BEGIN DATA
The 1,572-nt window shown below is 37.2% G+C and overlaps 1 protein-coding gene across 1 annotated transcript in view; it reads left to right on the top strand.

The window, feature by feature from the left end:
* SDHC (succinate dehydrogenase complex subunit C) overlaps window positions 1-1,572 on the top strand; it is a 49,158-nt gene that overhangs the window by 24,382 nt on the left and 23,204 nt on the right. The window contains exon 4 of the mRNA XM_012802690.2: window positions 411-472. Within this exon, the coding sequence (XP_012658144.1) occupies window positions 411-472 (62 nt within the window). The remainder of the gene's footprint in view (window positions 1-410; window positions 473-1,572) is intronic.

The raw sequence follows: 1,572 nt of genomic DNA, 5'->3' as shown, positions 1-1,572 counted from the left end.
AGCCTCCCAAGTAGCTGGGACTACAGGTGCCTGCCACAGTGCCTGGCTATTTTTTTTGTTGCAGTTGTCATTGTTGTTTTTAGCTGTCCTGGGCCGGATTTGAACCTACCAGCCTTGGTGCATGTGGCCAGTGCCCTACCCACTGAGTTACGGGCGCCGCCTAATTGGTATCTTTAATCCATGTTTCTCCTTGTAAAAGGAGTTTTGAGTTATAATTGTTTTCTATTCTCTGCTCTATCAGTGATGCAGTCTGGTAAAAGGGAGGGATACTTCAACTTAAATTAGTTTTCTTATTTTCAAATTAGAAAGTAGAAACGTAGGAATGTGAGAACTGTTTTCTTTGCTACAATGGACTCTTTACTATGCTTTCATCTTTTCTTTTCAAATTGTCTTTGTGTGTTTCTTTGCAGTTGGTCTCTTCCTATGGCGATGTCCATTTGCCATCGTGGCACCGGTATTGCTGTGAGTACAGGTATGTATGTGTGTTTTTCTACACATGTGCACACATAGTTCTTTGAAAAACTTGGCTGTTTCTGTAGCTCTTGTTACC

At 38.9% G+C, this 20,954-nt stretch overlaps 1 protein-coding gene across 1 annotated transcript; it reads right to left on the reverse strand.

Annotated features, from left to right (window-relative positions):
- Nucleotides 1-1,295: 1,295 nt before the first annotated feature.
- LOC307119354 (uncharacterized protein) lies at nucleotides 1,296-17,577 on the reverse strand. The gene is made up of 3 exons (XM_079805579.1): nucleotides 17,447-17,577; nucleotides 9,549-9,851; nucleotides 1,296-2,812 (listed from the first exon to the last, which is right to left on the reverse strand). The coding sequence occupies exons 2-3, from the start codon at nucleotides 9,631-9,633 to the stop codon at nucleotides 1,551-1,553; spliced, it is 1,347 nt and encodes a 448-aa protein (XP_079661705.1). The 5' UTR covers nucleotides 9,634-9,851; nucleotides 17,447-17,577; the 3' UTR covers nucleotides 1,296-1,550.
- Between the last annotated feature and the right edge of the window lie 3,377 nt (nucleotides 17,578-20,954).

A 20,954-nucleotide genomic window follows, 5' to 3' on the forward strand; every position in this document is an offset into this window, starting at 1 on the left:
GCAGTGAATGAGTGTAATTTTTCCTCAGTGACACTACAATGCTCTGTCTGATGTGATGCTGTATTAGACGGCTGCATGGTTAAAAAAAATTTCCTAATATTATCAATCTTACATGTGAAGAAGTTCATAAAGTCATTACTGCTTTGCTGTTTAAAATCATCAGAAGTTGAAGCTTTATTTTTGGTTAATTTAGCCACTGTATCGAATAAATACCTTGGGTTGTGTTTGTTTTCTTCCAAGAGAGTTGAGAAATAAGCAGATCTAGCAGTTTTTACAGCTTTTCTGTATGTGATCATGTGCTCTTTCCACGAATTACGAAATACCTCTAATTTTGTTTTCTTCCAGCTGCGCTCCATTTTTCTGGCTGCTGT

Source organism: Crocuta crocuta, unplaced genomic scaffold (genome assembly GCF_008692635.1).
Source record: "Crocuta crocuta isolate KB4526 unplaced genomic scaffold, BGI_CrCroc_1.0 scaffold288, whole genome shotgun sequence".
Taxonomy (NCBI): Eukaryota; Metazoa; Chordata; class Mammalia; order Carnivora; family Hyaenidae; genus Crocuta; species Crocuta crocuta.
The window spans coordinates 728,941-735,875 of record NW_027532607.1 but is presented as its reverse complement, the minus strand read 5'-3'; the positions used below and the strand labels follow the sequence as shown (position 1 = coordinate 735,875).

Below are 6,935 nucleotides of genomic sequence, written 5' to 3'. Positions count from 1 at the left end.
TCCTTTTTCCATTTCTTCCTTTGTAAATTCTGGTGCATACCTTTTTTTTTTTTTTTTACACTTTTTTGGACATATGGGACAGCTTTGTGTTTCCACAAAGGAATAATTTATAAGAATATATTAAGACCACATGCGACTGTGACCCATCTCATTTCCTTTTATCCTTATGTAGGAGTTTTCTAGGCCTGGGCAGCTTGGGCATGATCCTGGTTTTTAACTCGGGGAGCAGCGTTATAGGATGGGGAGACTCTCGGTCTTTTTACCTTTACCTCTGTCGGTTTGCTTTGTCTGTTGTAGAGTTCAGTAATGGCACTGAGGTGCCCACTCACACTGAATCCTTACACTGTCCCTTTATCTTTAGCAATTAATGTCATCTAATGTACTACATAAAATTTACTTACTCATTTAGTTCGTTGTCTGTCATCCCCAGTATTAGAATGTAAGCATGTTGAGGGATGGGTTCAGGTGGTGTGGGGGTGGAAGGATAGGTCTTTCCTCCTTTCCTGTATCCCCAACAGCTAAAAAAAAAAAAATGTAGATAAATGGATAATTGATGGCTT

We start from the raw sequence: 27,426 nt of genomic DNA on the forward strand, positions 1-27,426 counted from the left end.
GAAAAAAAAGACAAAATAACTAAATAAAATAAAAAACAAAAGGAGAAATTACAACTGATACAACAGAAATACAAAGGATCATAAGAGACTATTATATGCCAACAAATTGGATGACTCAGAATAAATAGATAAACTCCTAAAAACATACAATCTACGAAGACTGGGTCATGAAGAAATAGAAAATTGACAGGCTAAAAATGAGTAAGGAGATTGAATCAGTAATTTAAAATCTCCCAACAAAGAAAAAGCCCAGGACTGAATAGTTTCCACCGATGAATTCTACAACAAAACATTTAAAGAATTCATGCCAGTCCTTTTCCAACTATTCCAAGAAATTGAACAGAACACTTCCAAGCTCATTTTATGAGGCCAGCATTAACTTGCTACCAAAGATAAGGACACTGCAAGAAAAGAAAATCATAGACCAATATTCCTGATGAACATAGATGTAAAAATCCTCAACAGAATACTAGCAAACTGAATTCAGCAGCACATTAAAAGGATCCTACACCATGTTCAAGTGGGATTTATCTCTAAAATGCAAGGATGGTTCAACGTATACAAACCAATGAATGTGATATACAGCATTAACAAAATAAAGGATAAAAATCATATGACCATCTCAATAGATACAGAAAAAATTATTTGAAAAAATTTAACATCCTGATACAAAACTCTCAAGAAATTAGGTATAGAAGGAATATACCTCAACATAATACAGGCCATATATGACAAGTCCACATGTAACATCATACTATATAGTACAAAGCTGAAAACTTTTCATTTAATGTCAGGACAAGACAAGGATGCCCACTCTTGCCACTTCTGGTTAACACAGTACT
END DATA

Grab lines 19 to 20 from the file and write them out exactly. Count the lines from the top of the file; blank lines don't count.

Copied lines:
We start from the raw sequence: 27,426 nt of genomic DNA on the forward strand, positions 1-27,426 counted from the left end.
GAAAAAAAAGACAAAATAACTAAATAAAATAAAAAACAAAAGGAGAAATTACAACTGATACAACAGAAATACAAAGGATCATAAGAGACTATTATATGCCAACAAATTGGATGACTCAGAATAAATAGATAAACTCCTAAAAACATACAATCTACGAAGACTGGGTCATGAAGAAATAGAAAATTGACAGGCTAAAAATGAGTAAGGAGATTGAATCAGTAATTTAAAATCTCCCAACAAAGAAAAAGCCCAGGACTGAATAGTTTCCACCGATGAATTCTACAACAAAACATTTAAAGAATTCATGCCAGTCCTTTTCCAACTATTCCAAGAAATTGAACAGAACACTTCCAAGCTCATTTTATGAGGCCAGCATTAACTTGCTACCAAAGATAAGGACACTGCAAGAAAAGAAAATCATAGACCAATATTCCTGATGAACATAGATGTAAAAATCCTCAACAGAATACTAGCAAACTGAATTCAGCAGCACATTAAAAGGATCCTACACCATGTTCAAGTGGGATTTATCTCTAAAATGCAAGGATGGTTCAACGTATACAAACCAATGAATGTGATATACAGCATTAACAAAATAAAGGATAAAAATCATATGACCATCTCAATAGATACAGAAAAAATTATTTGAAAAAATTTAACATCCTGATACAAAACTCTCAAGAAATTAGGTATAGAAGGAATATACCTCAACATAATACAGGCCATATATGACAAGTCCACATGTAACATCATACTATATAGTACAAAGCTGAAAACTTTTCATTTAATGTCAGGACAAGACAAGGATGCCCACTCTTGCCACTTCTGGTTAACACAGTACT